Figma’s awesome new Dev Mode brings designers and developers together

Dev mode in Figma
(Image credit: Figma/Future)

It’s been a big few months for Figma. The announcement of Adobe‘s planned acquisition of the collaborative web design tool made waves back in September, and the company this week launched its largest ever annual conference. Config 2023 is Figma’s first in-person event since 2020 – and while the pre-pandemic event attracted 1000 attendees, this year’s edition in San Francisco boasts over 8000, with Creative Bloq among them.

During this morning’s opening keynote, Figma announced a bunch of new tools and features, all geared towards its mission of “making design accessible to all”. Chief among them is a brand new developer mode, intended to finally bridge the gap between designers and developers. And yes, AI gets a mention too. Check out our Figma review for the lowdown on our favourite UI design tool.

Config 2023

Figma CEO Dylan Field introduces FIgma’s core 3 goals: to help users brainstorm, design and build (Image credit: Figma)

Dev mode

The biggest update is Dev Mode. One third of Figma users identify as a developer, but the experience has until now been tailored for designers. "Developers don’t feel at home in Figma right now," Figma's Chief Technology Officer, Kris Rasmussen, told Creative Bloq. "But by bridging gap between design and development, we want to make developers feel like Figma is for them."

Dev Mode is a new space in Figma that makes it faster and easier to move from design to development. Designers can tag a project ’Ready for Dev‘, and developers can get the information they need and eliminating the need for version updates and extra communication.

"How can a design tool work better for developers? It’s a question we’ve been asking ourselves and our community for the last year," Rasmussen said. "While the Figma canvas is great for freeform design exploration, it can be confusing if you’re dropped into a design file that’s missing information needed for implementation. Dev Mode is like a browser inspector for your design file, and it brings design concepts—pixels, layers, and groups—closer to developer concepts like code, icons, and tokens."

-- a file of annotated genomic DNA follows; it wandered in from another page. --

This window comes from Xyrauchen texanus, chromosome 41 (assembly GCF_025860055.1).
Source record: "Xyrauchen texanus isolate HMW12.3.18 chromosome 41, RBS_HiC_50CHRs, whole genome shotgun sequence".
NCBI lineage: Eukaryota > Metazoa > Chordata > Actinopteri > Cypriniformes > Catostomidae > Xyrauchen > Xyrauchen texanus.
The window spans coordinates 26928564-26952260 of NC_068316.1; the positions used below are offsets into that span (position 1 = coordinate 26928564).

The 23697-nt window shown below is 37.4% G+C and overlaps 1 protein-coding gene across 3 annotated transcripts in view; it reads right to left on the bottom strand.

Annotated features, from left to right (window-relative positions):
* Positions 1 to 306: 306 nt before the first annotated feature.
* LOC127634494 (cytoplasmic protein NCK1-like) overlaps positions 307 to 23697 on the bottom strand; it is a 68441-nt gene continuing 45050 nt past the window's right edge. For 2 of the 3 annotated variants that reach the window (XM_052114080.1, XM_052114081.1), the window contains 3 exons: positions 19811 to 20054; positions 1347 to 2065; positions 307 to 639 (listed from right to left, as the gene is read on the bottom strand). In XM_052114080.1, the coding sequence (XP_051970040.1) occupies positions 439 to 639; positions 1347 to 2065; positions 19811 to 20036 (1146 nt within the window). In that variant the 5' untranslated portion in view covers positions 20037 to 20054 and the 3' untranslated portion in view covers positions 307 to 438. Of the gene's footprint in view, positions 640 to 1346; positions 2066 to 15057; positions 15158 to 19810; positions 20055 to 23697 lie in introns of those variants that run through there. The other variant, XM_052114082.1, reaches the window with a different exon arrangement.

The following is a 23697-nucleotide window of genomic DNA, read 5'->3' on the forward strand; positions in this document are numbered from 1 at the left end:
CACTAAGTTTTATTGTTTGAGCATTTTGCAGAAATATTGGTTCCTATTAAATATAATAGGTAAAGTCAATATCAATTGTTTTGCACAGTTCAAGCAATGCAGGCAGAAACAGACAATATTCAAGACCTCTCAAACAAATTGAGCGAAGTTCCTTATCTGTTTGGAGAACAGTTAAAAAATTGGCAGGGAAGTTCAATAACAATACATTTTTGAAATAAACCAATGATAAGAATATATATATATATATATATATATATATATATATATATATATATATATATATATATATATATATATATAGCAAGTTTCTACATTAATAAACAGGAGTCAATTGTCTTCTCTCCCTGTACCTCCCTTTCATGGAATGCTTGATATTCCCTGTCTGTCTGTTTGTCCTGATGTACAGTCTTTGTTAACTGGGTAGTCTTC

Variables in Figma

(Image credit: Figma)

Variables is Figma’s own take on design tokens, one of the most long-requested features. Figma is introducing variables to enable teams to streamline the process of creating and maintaining multiple brands, devices, and themes. Variables make design testing, iteration, and validation more efficient so designers can shave hours off their workflow. Figma is the only tool with both theming and support for design tokens (single sources of truth that designers and developers can reference to consistently apply UI elements like colour, sizing, and more).

Dylan Field speaking at Config 2023

Dylan Field introduces Variables at Config 2023 (Image credit: Future)

Example use cases include setting different appearances across mobile and desktop, or in different regions. Another is switching between light and dark mode, a once intricate and time-intensive process that now only takes a few clicks.


See more

And of course, this wouldn’t be a design conference in 2023 without some mention of AI. But rather than just hypothesising on the potential effects of AI on design workflows, Figma has a more concrete announcement: its acquisition of AI-powered design utility Diagram. Figma will be sharing more about its foray into AI later in this week’s conference, and stay tuned for an interview on AI with Noah Levin, Figma’s VP of design, on Creative Bloq later this week. 

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Daniel Piper
Senior News Editor

Daniel Piper is Creative Bloq’s Senior News Editor. As the brand’s Apple authority, he covers all things Mac, iPhone, iPad and the rest. He also reports on the worlds of design, branding and tech. Daniel joined Future in 2020 (an eventful year, to say the least) after working in copywriting and digital marketing with brands including ITV, NBC, Channel 4 and more. Outside of Future, Daniel is a global poetry slam champion and has performed at festivals including Latitude, Bestival and more. He is the author of Arbitrary and Unnecessary: The Selected Works of Daniel Piper (Selected by Daniel Piper).